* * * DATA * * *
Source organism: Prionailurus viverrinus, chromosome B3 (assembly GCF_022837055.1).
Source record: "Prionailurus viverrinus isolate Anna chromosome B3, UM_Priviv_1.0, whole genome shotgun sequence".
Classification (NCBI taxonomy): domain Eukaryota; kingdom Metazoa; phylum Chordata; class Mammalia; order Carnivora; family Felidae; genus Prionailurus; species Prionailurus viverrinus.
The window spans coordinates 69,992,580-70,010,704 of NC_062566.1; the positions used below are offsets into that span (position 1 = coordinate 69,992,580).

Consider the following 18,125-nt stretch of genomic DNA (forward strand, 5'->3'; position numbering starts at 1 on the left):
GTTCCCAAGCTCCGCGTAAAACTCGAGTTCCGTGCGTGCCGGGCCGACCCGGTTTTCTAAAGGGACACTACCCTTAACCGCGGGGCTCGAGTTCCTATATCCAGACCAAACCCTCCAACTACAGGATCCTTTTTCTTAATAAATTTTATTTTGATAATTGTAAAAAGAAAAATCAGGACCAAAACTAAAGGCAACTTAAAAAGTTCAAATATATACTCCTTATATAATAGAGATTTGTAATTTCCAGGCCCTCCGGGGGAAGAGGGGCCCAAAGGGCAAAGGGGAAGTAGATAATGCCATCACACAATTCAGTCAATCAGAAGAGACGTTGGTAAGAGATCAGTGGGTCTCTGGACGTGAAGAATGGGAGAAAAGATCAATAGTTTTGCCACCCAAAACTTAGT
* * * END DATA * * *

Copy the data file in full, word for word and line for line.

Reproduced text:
Source organism: Prionailurus viverrinus, chromosome B3 (assembly GCF_022837055.1).
Source record: "Prionailurus viverrinus isolate Anna chromosome B3, UM_Priviv_1.0, whole genome shotgun sequence".
Classification (NCBI taxonomy): domain Eukaryota; kingdom Metazoa; phylum Chordata; class Mammalia; order Carnivora; family Felidae; genus Prionailurus; species Prionailurus viverrinus.
The window spans coordinates 69,992,580-70,010,704 of NC_062566.1; the positions used below are offsets into that span (position 1 = coordinate 69,992,580).

Consider the following 18,125-nt stretch of genomic DNA (forward strand, 5'->3'; position numbering starts at 1 on the left):
GTTCCCAAGCTCCGCGTAAAACTCGAGTTCCGTGCGTGCCGGGCCGACCCGGTTTTCTAAAGGGACACTACCCTTAACCGCGGGGCTCGAGTTCCTATATCCAGACCAAACCCTCCAACTACAGGATCCTTTTTCTTAATAAATTTTATTTTGATAATTGTAAAAAGAAAAATCAGGACCAAAACTAAAGGCAACTTAAAAAGTTCAAATATATACTCCTTATATAATAGAGATTTGTAATTTCCAGGCCCTCCGGGGGAAGAGGGGCCCAAAGGGCAAAGGGGAAGTAGATAATGCCATCACACAATTCAGTCAATCAGAAGAGACGTTGGTAAGAGATCAGTGGGTCTCTGGACGTGAAGAATGGGAGAAAAGATCAATAGTTTTGCCACCCAAAACTTAGT